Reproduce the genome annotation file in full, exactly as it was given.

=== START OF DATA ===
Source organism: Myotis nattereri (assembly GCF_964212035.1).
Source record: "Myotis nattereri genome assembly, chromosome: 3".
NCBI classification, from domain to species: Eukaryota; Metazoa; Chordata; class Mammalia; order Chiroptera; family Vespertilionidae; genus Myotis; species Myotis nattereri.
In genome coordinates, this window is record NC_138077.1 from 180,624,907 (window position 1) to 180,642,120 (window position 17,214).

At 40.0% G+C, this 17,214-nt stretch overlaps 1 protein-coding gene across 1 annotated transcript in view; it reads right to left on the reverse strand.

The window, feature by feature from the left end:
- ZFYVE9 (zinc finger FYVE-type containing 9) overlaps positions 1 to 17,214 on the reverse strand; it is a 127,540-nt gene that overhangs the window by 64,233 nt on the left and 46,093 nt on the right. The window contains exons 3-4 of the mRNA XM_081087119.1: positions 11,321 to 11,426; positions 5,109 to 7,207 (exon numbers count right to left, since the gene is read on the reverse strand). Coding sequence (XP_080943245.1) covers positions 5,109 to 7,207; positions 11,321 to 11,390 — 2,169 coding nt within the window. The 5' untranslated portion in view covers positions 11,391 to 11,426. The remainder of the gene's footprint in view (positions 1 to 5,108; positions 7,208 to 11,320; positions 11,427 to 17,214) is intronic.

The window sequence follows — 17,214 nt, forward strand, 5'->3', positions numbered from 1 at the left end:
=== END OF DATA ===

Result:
Source organism: Myotis nattereri (assembly GCF_964212035.1).
Source record: "Myotis nattereri genome assembly, chromosome: 3".
NCBI classification, from domain to species: Eukaryota; Metazoa; Chordata; class Mammalia; order Chiroptera; family Vespertilionidae; genus Myotis; species Myotis nattereri.
In genome coordinates, this window is record NC_138077.1 from 180,624,907 (window position 1) to 180,642,120 (window position 17,214).

At 40.0% G+C, this 17,214-nt stretch overlaps 1 protein-coding gene across 1 annotated transcript in view; it reads right to left on the reverse strand.

The window, feature by feature from the left end:
- ZFYVE9 (zinc finger FYVE-type containing 9) overlaps positions 1 to 17,214 on the reverse strand; it is a 127,540-nt gene that overhangs the window by 64,233 nt on the left and 46,093 nt on the right. The window contains exons 3-4 of the mRNA XM_081087119.1: positions 11,321 to 11,426; positions 5,109 to 7,207 (exon numbers count right to left, since the gene is read on the reverse strand). Coding sequence (XP_080943245.1) covers positions 5,109 to 7,207; positions 11,321 to 11,390 — 2,169 coding nt within the window. The 5' untranslated portion in view covers positions 11,391 to 11,426. The remainder of the gene's footprint in view (positions 1 to 5,108; positions 7,208 to 11,320; positions 11,427 to 17,214) is intronic.

The window sequence follows — 17,214 nt, forward strand, 5'->3', positions numbered from 1 at the left end: